Many think the SLP’s role in literacy is confined to the therapy room with those children identified as having speech and language impairment. However, research and the American Speech-Language-Hearing Association supports the SLP as an important educator and resource in literacy for general education students, English Language Learners (ELLs), those at risk for delay, as well as those identified with speech and language impairment. The SLP’s knowledge of language development and literacy is intimately tied to reading development. As a result, SLP has a key role in supporting literacy in the school community in both special and general education.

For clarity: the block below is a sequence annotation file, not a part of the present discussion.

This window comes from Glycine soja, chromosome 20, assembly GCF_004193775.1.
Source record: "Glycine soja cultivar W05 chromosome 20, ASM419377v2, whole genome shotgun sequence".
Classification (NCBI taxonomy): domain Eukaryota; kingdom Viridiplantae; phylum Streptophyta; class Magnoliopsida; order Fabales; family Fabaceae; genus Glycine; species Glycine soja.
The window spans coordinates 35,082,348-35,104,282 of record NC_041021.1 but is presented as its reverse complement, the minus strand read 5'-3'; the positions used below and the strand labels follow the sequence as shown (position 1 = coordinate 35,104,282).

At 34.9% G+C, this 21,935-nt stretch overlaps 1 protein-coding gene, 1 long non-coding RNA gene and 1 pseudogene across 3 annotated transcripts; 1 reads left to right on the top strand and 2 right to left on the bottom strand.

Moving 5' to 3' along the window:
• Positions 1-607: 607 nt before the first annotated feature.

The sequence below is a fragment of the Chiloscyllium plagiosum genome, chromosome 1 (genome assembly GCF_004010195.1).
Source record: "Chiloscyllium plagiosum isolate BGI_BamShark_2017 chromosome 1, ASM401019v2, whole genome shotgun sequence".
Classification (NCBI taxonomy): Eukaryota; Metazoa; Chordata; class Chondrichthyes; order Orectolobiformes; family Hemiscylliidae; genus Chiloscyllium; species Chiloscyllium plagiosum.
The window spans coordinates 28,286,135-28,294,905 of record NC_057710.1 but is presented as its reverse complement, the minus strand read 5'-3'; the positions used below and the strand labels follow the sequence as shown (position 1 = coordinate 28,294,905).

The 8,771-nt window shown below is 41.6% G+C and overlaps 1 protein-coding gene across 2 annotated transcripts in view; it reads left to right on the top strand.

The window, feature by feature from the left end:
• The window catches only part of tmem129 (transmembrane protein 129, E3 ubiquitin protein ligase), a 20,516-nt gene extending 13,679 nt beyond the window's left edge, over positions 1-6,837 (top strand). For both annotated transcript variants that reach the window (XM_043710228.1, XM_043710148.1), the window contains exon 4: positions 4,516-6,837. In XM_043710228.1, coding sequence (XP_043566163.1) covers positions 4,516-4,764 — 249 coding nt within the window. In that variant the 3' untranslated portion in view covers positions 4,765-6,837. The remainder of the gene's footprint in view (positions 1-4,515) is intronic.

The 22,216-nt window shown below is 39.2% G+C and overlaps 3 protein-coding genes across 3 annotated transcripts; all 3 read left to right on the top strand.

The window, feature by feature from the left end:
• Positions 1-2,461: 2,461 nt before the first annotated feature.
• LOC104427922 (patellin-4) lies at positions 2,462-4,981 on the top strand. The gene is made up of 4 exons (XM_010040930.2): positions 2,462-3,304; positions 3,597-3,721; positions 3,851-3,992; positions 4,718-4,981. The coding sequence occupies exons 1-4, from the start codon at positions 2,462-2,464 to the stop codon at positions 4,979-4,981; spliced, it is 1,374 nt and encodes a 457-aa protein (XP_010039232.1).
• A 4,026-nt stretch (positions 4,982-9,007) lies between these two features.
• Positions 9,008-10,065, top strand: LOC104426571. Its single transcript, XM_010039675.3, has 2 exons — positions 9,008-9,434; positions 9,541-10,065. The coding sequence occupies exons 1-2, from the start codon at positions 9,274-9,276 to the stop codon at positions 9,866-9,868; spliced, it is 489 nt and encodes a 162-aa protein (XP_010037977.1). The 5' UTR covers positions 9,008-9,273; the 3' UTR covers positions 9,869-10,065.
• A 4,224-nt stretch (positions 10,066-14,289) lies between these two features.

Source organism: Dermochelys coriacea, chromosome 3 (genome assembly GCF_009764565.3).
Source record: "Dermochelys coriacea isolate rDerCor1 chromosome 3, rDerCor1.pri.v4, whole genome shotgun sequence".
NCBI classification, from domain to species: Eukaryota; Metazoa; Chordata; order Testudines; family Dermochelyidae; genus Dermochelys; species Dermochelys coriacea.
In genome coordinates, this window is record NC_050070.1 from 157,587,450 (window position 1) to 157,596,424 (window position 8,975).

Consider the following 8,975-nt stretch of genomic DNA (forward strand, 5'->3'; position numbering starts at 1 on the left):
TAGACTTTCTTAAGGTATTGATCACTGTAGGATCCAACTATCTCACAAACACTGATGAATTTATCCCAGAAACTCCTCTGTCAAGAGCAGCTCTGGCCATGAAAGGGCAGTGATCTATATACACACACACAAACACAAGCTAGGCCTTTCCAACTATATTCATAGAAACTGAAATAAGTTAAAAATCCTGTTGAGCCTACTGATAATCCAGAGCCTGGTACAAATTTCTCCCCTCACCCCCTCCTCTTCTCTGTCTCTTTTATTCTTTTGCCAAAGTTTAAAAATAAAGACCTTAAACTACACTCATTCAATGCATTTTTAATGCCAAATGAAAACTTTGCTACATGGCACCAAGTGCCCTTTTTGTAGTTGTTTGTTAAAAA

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Please find links to research mentioned in this module here:
Catts, H. W., Fey, M. E., Zhang, X., & Tomblin, J. B. (1999). Language basis of reading and reading disabilities: Evidence from a longitudinal investigation.Scientific studies of reading, 3(4), 331-361.
Catts, H. W., Fey, M. E., Tomblin, J. B., & Zhang, X. (2002). A longitudinal investigation of reading outcomes in children with language impairments.Journal of speech, Language, and hearing Research, 45(6), 1142-1157.
McCardle, P., Scarborough, H. S., & Catts, H. W. (2001). Predicting, explaining, and preventing children’s reading difficulties. Learning Disabilities Research & Practice, 16(4), 230-239.
Spracher, M. M. (2000, April 25). Learning about literacy: SLPs play key role in reading, writing. The ASHA Leader.